The Student News Site of Tarrant County College

The Collegian

The Student News Site of Tarrant County College

The Collegian

The Student News Site of Tarrant County College

The Collegian

Eliminating social pressures can benefit health

Viewpoint by Cody Daniels/reporter

Eliminating stressful social pressures from one’s life is extremely important because too much daily stress will have serious long-term health effects on the body.

How people are perceived and how that affects their social status are some main reasons why people worry. Some of these worries include weight, height, clothing style, music choice, religious character, social adaptability and social participation. Judgment of our peers is fueled by popular culture on high-rated television shows and kept burning by the everyday social behaviors of people in work or school settings while ignoring how much individuals tend to stress over it.

According to the American Medical Association, our bodies are hardwired to react to stress to fend off predators and offenders, which isn’t much of a worry in modern-day America. Because we stress over smaller things in life, the created “synthetic” stress can cause the brain to feel constantly under attack.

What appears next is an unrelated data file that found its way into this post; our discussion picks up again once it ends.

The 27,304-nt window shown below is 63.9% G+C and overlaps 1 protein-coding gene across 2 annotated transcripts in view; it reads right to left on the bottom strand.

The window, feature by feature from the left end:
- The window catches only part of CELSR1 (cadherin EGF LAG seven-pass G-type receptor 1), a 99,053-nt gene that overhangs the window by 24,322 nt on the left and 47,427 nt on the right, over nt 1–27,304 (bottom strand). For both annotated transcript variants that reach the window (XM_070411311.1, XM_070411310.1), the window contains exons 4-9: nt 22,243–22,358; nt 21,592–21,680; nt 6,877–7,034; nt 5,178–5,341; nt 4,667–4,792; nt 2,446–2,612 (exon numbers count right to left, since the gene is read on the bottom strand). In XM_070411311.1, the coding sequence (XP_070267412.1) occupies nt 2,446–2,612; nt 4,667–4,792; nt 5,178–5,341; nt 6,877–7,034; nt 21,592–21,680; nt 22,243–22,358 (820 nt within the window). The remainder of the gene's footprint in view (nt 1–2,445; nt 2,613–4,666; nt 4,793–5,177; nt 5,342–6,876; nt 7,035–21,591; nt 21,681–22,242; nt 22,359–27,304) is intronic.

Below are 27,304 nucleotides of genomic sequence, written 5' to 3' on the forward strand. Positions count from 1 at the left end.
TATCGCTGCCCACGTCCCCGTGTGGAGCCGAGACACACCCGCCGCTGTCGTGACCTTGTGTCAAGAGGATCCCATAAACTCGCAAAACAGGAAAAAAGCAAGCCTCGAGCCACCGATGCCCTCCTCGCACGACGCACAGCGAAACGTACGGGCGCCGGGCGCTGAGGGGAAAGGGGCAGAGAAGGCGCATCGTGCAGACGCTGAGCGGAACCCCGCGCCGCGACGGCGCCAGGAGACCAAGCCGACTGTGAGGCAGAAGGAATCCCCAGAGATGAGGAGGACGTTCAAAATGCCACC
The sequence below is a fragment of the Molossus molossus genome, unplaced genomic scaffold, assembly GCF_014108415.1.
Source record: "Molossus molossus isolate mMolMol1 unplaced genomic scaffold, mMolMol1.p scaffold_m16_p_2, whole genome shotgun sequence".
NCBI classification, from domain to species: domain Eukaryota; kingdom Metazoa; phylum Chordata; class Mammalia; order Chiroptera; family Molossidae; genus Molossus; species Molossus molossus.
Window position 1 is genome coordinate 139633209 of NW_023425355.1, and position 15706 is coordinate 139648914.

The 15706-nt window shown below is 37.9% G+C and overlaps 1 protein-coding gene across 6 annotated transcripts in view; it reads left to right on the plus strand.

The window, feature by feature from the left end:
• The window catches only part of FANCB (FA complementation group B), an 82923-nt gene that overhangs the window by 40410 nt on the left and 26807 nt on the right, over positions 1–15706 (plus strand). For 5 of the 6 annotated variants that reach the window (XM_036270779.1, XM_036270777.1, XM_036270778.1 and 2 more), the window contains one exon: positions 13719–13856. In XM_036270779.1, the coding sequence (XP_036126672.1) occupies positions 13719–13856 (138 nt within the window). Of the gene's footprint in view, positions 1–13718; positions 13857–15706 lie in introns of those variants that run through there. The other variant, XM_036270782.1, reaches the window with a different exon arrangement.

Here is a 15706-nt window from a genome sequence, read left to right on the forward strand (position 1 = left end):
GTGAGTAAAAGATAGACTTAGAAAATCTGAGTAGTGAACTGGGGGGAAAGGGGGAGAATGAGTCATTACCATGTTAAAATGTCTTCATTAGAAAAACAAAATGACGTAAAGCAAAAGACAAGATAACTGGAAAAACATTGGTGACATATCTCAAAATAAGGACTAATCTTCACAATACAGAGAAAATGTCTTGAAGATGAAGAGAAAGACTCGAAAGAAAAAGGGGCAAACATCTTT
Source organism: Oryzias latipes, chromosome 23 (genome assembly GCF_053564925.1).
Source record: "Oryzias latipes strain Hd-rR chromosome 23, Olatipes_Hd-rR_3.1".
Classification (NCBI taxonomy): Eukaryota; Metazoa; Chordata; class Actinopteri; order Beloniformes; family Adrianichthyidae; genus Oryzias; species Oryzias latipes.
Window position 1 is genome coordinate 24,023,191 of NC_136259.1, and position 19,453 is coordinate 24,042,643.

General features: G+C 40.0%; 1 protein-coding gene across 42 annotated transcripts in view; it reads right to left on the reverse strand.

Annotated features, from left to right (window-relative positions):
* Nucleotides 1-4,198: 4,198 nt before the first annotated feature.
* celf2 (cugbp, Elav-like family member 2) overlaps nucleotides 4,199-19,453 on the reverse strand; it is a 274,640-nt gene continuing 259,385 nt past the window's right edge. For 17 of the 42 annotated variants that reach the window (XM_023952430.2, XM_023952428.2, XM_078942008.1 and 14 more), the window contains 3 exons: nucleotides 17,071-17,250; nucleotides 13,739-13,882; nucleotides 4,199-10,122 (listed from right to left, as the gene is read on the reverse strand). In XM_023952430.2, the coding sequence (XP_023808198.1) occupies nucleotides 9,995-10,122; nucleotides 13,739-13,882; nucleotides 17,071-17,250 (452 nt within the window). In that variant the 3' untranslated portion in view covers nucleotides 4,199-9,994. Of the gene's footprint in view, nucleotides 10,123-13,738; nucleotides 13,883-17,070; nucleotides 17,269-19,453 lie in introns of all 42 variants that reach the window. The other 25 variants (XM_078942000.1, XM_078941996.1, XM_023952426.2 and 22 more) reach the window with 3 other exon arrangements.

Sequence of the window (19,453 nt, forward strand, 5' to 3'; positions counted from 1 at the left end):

When this occurs daily, too much adrenaline is released, the heart rate is  elevated and a stress hormone called cortisol is released from the kidneys increasing glucose in the bloodstream decreasing the body’s availability of resources it uses to repair tissue. Over time, this can cause health effects such as digestive issues, depression, heart disease, sleep apnea, weight gain and cognitive memory damage.

Students need only take a step back and realize the average adult already has to worry about supporting oneself, staying physically healthy and balancing school and workloads — things that truly matter. Because it has become such a norm to think about others based on shallowness, we have come to think subconsciously of ourselves the same way every morning before we even leave the house.

So much stress can be avoided if one just asked the simple question, “Am I doing this because it is making me happy?”

Societal norms need a turnaround before we forget that unique traits that make someone happy is what truly make us individuals.

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